I love this time of year. Technically it is still winter, but there are already indications that suggest spring is on its way. There is never a distinct change from season to season, an abrupt transformation that switches the seasons from one to the next. The changes are slow and gradual, which lengthens the sweet anticipation of the next season’s coming.
In recent days, the amount of daylight is noticeably lengthening, and whilst the air temperature has still been cold, there has been a greater occurrence of sunshine. The sun is beginning to gain in strength, and has a definite warmth in it, doing its best to counter-act the still chilly winds. One of the amazing things the sun does is warms up the grass and vegetation, creating a beautiful smell which can only be described as warm and spring-like. Summer is full of the smell of warm grass, but it has been such a long time since we have encountered this wonderful odour, it comes as a pleasant surprise. Another beautiful spring smell is the sweet smell of the wild garlic or ramsons – Allium ursinum. This plant forms carpets in woodlands, and is an indicator of ancient woodland. It is commonly found in verges and under hedgerows, demonstrating that the area used to be wooded.
Other subtle signs of spring that are beginning to show include an increase in bird activity, particularly song. During the winter months, most birds fall silent, having no reason to defend a territory or attract a mate. This is predominantly noticed in birds which form flocks in the winter, such as finches and tits. Some, of course, such as the warblers, migrate in the winter, and a sure sign of spring is when these birds return and once again fill the air with their delightful songs. For the moment, one or two more birds, great tits and blue tits mostly, are beginning to sing again, bringing a distinct spring-like feel to the day.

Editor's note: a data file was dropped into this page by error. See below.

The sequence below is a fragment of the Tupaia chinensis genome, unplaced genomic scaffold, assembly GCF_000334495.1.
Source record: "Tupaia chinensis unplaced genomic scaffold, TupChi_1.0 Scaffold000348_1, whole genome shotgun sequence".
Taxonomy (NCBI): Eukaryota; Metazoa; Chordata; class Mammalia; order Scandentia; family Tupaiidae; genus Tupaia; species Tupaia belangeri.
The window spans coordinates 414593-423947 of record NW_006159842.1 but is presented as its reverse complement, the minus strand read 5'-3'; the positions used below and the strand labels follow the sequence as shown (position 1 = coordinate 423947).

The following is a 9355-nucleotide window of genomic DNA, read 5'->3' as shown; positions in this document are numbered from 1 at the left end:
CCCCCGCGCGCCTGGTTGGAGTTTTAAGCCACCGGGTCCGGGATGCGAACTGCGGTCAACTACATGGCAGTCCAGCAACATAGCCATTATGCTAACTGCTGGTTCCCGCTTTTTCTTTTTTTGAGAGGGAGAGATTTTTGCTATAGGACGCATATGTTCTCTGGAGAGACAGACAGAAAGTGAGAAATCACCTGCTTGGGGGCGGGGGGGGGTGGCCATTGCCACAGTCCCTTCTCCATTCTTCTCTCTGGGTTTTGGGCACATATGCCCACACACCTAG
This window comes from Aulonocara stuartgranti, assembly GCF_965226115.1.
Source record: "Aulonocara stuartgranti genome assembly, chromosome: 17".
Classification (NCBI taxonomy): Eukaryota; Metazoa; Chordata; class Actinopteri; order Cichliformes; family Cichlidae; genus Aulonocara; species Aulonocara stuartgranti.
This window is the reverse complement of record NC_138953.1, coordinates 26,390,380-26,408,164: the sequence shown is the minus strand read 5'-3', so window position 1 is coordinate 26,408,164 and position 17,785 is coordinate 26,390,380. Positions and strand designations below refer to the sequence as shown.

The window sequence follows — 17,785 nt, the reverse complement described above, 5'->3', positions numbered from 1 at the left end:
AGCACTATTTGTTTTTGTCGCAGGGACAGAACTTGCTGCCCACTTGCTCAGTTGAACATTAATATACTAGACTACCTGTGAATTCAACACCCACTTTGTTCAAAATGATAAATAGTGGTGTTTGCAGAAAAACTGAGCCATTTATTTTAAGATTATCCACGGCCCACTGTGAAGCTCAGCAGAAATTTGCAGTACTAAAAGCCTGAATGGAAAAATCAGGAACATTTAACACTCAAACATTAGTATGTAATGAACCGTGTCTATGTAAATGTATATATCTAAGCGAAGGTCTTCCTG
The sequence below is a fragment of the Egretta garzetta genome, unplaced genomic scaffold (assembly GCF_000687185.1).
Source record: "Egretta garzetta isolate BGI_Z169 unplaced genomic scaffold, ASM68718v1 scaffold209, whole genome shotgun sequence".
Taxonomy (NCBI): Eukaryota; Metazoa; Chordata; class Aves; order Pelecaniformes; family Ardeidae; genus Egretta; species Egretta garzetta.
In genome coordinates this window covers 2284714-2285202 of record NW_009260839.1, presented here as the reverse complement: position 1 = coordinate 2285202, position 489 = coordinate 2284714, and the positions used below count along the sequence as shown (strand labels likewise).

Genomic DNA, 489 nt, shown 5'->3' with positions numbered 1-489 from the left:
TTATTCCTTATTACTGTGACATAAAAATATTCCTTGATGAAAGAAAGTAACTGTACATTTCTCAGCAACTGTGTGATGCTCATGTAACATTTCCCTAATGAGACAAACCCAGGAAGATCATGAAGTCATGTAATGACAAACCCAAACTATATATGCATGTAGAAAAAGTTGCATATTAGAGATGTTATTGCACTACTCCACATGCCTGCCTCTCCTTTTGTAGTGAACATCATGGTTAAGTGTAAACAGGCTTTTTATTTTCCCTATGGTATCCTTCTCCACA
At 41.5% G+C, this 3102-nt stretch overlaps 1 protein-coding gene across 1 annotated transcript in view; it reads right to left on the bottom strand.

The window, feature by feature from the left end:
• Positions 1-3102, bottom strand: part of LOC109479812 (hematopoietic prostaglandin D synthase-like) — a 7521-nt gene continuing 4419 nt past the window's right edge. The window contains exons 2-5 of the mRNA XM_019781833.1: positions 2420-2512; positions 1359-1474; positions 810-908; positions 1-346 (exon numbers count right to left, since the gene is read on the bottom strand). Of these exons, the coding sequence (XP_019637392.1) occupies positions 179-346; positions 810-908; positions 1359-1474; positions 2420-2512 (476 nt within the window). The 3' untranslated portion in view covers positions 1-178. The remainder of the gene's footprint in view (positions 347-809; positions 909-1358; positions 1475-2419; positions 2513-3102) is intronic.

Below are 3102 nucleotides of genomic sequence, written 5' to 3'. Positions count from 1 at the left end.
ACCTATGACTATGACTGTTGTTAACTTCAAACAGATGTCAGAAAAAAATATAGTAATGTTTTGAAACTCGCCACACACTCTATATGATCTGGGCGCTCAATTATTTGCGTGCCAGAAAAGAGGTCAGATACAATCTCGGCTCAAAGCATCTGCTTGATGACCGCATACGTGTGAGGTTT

One of the only birds that will still sing in winter is the robin, as they remain solitary and defend a territory all year round. Their winter song is different to that of their spring voice, is more melancholy, and so as spring approaches the song of the robin will change into a happier tune.
Flowers are already beginning to bloom. Snowdrops flower very early, and have been in evidence for a few weeks already. Other early spring flowers such as primroses are also beginning to react to the longer days. The bluebells will be next, as the bright green basal leaves are already appearing. Soon, the meadow in front of the Lyndon Centre will be full of respendent yellow cow-slips.
Another form of excitement that this time of year brings is the return of the ospreys, which at the present moment is perhaps only three weeks away. Soon they will become restless on their wintering grounds, feeling unsettled. Something is changing in them, a deep instinct that dictates they must leave the spot they have perched in for six months, and undertake a long journey northwards. We can keep an eye on 30(05), who wears a satellite-tracker telling us her movements. When it comes to all of the others, we can only wait for them patiently, whilst enjoying the coming of spring.